- Culture – culturally, cultural, cultureless, uncultured, cultured.
- Wind – windy, windless, unwind, winding, windmill, windfall, winded.
- Treat – treatment, treaty, entreat.
- Fear – fearless, fearful, fearlessly, fearfully, fearsome.
B. Grammar And Usage:
I. First conditionals (possible)
G1. Match the following Main clauses and ‘if’ clauses:
|‘If’ clause||Main clause|
|1. If you wastewater
2. If you lend me some money
3. If Ravi is late
4. If the bus breaks down
5. If it rains
|a. he will be punished
b. I won’t be able to attend the class
c. I shall get wet
d. I can buy a new car
e. you will suffer
II. Second conditionals (probable):
G2. A. Use the words provided and rewrite the sentences using ‘if’ clauses:
If Chaya had visited Agra, she would have visited Tajmahal.
- rained/the plants/not wither
If it rained, the plants wouldn’t wither.
- had/P ay alan/new shoes/jog faster
If Payalan had new shoes, he would jog faster.
- had/Kalai/a cycle/reach school earlier.
If Kalai had a cycle, he would reach school earlier.
B. Match the phrases in Column A with those in Column B:
|If he studied well||a) I would buy a BMW car|
|If he went late||b) he would pass the exam|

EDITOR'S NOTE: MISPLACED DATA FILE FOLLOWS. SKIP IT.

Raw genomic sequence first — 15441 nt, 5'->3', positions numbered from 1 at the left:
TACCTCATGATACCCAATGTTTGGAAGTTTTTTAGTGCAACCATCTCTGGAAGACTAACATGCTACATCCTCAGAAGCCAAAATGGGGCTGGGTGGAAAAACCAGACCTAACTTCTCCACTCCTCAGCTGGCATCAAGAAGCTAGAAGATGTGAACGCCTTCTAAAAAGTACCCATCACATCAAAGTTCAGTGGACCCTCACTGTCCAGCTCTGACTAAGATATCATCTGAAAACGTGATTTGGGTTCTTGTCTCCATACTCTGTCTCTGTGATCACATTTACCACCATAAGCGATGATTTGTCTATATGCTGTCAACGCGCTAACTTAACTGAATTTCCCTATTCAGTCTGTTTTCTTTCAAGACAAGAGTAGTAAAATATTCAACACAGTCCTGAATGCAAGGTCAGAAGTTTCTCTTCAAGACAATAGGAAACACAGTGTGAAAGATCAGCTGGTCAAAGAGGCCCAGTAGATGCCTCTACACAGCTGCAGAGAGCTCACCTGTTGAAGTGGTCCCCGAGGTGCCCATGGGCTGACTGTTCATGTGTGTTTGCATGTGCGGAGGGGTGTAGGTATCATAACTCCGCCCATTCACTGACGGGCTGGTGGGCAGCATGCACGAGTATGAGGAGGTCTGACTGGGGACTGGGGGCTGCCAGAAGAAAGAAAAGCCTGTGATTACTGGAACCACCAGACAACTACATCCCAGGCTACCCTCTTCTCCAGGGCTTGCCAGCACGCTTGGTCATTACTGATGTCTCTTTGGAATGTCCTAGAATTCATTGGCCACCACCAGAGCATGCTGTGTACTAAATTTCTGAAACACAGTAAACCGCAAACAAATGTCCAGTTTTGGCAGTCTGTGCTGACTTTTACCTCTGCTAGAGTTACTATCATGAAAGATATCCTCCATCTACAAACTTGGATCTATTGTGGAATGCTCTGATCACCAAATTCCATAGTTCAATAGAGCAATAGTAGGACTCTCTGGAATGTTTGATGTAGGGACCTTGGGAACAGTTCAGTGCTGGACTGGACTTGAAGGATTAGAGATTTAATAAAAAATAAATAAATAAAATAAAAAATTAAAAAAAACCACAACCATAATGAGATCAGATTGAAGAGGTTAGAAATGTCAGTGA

|If I won a lottery||c) the dog would bite us|
|If it got out of the gate||d) he would not get water|
|If I had more money||e) I would feed a lot of people|
III. Third conditionals:
Complete the following sentences with suitable clauses given in the box below:
- If Raj had got enough water, ……………..
- Prajwal would have found a job, ………………
- If Ramya hadn’t started early, ………………
- Christopher would have got a prize, ……………….
- If we had saved more rain water in ponds and lakes, …………………
- If Raj had got enough water, he would have shared it with his neighbour.
- Prajwal would have found a job, if he had attended the interview.
- If Ramya hadn’t started early, she would have been late to work.
- Christopher would have got a prize, if he had performed . well.
- If we had saved more rain water in ponds and lakes, we could have survived the drought.
Listening And Speaking:
L2. What/ how would you suggest in the following situations?
- Your friend’s eyes are red and watering, (……………. go to a doctor)
- Your neighbour is suffering from toothache. ( ………….. I would go to the dentist.)
- Ramesh wants to improve his English. ( ……………….. join a crash course)
- The local MLA wants to meet your H.M. but the H.M. is away for a meeting. (……………… come tomorrow)
- Salim wants to buy a dictionary but has no money. (……………… borrow from the library.)
- Your friend’s eyes are red and watering. Why don’t you go to the doctor?
- Your neighbour is suffering from toothache. If I were you, I would go to the dentist.
- Ramesh wants to improve his English. I think you should join a crash course.
- Local MLA wants to meet your H.M., but the H.M. is away for a meeting. Excuse me, sir, I am afraid you will have to come tomorrow.
- Salim wants to buy a dictionary but has no money. How about borrowing one from the library?
The Collectors Summary in English
‘The Collectors’ is a one-act play about the encounter of a group of teachers and children on an adventure walk in a lonely countryside with two aliens. The aliens have taken the form of humans and hence the group takes shelter in their spaceship mistaking it for a house.